But for millions like me, negativity is what life is, negativity is all you see. Negativity, loneliness, lovelessness, waste and pointlessness coated in orange-coloured tasteless sugar.

Not too many full moons ago it was Mental Health Awareness Week. I watched programmes on my TV and applauded, welcomed the positivity that things are improving, society is working with me, erasing the stigma and encouraging me to talk. I’ve talked. I’ve talked and talked yet nothing I say has any meaning. Just a string of words struggling to convey what’s in the yoke of my mind. I’ve written before about the dog being not just for Christmas but for life (see The Ottermobile blog). I feel that now, because while I genuinely applaud “the week” for raising awareness, encouraging understanding, championing acceptance, it’s not enough. When a thing has a week-long run to own a stage the curtain then will fall, the audience files out of the theatre having had an experience, they may talk about that experience, they may even resolve to act, but soon other experiences follow into the spotlight of their lives and they forget. As is their wont. As is their right of course.

Paradoxically, the more mental health is broadcast, I fear, the more compassion fatigue could fester, the more impostors might be prone to erm, “impost”. I’ve also said before that the problem with mental illness is that it can go invisible, sneak around the corridors, skulk in the stationery cupboard and go unnoticed at the watercooler. So could it be that when one feels a little down or fancies swinging the lead, he may say “I have depression?” It’s the modern way, the age of the hypochondriac who has “flu” when it’s a common cold, “lumbago” when it’s an achy back from sitting for too long in front of a computer screen because the pacey wheels of industry will leave skidmarks for nobody, “a migraine” when it’s nothing a couple of aspirin or preferably massage or Bowen or relaxing time-out couldn’t shift. So the more we talk about it the more we could be in danger of watering down a problem I think is monumental and want to know why.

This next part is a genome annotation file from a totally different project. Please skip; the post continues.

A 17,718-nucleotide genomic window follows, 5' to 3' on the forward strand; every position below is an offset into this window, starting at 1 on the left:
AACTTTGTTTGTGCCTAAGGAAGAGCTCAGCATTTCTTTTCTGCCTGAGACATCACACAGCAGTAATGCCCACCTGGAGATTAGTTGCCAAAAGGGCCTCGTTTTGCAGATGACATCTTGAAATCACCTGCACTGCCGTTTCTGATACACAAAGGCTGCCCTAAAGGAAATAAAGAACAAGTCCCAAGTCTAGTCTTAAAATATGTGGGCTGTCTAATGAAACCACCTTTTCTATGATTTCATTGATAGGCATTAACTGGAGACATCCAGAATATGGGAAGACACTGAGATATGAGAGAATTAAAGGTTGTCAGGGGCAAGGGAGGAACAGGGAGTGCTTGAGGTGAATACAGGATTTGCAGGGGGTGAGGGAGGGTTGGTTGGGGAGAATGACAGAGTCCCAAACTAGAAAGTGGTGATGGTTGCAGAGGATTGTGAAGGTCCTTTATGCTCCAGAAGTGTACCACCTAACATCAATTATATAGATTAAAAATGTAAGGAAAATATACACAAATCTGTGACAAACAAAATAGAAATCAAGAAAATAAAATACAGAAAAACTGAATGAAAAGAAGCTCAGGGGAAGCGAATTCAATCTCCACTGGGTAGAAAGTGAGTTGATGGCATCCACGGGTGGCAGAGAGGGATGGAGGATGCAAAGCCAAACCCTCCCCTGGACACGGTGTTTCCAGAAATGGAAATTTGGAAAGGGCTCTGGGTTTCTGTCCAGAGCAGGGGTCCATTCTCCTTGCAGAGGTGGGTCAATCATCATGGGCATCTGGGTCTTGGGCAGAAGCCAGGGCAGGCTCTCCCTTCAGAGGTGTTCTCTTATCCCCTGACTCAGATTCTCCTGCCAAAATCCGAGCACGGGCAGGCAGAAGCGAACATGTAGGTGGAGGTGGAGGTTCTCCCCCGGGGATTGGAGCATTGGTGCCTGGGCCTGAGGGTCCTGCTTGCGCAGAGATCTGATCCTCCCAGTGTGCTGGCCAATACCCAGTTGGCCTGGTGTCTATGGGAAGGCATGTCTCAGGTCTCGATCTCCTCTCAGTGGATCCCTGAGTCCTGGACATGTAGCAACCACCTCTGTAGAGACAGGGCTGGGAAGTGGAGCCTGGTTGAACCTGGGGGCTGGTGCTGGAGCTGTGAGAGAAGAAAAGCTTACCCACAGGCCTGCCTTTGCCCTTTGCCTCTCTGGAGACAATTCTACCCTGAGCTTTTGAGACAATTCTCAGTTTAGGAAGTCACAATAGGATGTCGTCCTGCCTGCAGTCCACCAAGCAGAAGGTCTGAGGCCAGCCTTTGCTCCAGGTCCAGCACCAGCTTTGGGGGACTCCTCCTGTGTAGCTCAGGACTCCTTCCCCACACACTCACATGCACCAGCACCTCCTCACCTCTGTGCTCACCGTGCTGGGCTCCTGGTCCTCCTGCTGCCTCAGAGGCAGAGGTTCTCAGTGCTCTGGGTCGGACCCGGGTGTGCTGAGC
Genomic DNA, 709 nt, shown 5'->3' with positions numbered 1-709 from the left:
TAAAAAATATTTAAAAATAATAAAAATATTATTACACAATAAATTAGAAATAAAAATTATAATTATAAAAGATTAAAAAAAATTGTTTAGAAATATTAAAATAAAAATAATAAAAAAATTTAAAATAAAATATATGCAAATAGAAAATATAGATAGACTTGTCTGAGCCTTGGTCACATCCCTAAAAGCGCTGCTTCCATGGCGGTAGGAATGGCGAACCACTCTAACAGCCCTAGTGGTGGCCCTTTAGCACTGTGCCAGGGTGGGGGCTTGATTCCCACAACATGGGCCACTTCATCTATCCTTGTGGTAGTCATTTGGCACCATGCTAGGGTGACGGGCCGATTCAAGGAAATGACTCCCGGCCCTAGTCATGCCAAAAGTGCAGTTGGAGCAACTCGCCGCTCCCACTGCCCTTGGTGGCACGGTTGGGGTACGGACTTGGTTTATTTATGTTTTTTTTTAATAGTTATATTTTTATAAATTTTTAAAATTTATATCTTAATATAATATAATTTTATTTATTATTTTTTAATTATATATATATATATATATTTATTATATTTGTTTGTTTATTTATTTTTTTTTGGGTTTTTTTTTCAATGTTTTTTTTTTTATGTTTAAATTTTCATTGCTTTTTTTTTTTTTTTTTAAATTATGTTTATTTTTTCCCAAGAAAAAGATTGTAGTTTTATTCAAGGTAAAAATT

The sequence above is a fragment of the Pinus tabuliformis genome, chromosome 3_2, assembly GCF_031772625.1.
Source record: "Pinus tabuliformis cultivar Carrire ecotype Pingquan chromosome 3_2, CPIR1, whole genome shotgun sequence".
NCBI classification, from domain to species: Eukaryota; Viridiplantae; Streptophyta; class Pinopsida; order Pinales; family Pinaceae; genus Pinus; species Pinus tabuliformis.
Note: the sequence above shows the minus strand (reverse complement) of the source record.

The same question was asked of Alastair Campbell last night in the brilliant programme Alastair Campbell – Depression and Me, and he, like me, had nothing tangible. “What triggers my depression? The honest answer is I don’t know.” Yet he, like me, and millions besides, knows it’s there, knows he can feel it in the room, knows he can see it, and knows the fact he has no tangible answer is not his fault.

Because what is the answer to why? What is the cure? If there is none, how do we best address and manage it? Is there one at all? All I can say is that it’s simplistic to suggest that just because one is bullied in the playground he will suffer in later life. As for more profound solutions, I pledge to give it some thought and get back to you. If I’ve time.